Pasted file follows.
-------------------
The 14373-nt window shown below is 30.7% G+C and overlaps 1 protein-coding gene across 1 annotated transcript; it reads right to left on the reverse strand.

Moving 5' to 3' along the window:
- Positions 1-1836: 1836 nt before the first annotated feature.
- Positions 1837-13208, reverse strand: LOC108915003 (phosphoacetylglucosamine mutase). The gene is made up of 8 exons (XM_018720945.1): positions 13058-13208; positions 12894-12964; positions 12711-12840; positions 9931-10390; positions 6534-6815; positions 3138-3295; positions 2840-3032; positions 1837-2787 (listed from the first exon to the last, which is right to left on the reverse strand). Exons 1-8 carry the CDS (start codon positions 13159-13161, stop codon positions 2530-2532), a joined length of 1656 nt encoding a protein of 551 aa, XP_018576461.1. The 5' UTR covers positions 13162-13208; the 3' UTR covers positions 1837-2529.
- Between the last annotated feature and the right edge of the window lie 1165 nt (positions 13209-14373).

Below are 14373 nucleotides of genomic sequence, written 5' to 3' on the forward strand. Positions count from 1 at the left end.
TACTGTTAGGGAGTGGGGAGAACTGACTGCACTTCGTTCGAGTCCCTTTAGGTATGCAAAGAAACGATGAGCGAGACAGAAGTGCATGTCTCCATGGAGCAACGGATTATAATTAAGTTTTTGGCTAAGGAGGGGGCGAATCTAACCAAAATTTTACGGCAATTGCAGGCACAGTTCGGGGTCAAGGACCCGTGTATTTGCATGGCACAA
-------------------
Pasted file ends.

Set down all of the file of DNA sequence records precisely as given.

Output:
The 14373-nt window shown below is 30.7% G+C and overlaps 1 protein-coding gene across 1 annotated transcript; it reads right to left on the reverse strand.

Moving 5' to 3' along the window:
- Positions 1-1836: 1836 nt before the first annotated feature.
- Positions 1837-13208, reverse strand: LOC108915003 (phosphoacetylglucosamine mutase). The gene is made up of 8 exons (XM_018720945.1): positions 13058-13208; positions 12894-12964; positions 12711-12840; positions 9931-10390; positions 6534-6815; positions 3138-3295; positions 2840-3032; positions 1837-2787 (listed from the first exon to the last, which is right to left on the reverse strand). Exons 1-8 carry the CDS (start codon positions 13159-13161, stop codon positions 2530-2532), a joined length of 1656 nt encoding a protein of 551 aa, XP_018576461.1. The 5' UTR covers positions 13162-13208; the 3' UTR covers positions 1837-2529.
- Between the last annotated feature and the right edge of the window lie 1165 nt (positions 13209-14373).

Below are 14373 nucleotides of genomic sequence, written 5' to 3' on the forward strand. Positions count from 1 at the left end.
TACTGTTAGGGAGTGGGGAGAACTGACTGCACTTCGTTCGAGTCCCTTTAGGTATGCAAAGAAACGATGAGCGAGACAGAAGTGCATGTCTCCATGGAGCAACGGATTATAATTAAGTTTTTGGCTAAGGAGGGGGCGAATCTAACCAAAATTTTACGGCAATTGCAGGCACAGTTCGGGGTCAAGGACCCGTGTATTTGCATGGCACAA